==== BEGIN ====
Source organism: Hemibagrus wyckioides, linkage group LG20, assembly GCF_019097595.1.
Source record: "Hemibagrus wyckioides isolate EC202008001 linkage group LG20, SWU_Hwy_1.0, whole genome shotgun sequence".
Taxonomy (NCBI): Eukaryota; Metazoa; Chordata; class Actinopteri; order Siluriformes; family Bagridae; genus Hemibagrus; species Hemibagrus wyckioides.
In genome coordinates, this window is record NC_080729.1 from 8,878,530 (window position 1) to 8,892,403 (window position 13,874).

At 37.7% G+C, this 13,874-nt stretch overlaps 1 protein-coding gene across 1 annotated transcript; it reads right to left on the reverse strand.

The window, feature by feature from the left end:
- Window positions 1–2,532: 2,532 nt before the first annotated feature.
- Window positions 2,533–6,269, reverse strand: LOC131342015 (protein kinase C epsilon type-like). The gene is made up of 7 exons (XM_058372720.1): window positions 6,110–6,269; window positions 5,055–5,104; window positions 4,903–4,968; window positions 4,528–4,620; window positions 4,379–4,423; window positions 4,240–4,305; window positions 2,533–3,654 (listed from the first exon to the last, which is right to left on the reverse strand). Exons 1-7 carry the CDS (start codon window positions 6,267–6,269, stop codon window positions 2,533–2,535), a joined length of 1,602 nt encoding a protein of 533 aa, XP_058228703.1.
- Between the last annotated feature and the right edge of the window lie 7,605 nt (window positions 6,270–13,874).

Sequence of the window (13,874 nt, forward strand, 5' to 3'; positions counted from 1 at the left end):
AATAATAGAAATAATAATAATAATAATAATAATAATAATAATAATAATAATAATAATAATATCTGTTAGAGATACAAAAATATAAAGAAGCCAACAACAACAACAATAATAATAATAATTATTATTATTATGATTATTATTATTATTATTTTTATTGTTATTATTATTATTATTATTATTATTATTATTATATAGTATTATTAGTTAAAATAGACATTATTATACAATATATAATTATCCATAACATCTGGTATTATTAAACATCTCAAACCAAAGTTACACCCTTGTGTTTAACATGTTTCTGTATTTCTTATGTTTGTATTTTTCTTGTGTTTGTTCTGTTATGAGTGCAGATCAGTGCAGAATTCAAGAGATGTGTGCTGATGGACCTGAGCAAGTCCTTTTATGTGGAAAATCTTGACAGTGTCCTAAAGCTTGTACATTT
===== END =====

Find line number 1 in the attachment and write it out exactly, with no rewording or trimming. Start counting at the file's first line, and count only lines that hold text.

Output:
Source organism: Hemibagrus wyckioides, linkage group LG20, assembly GCF_019097595.1.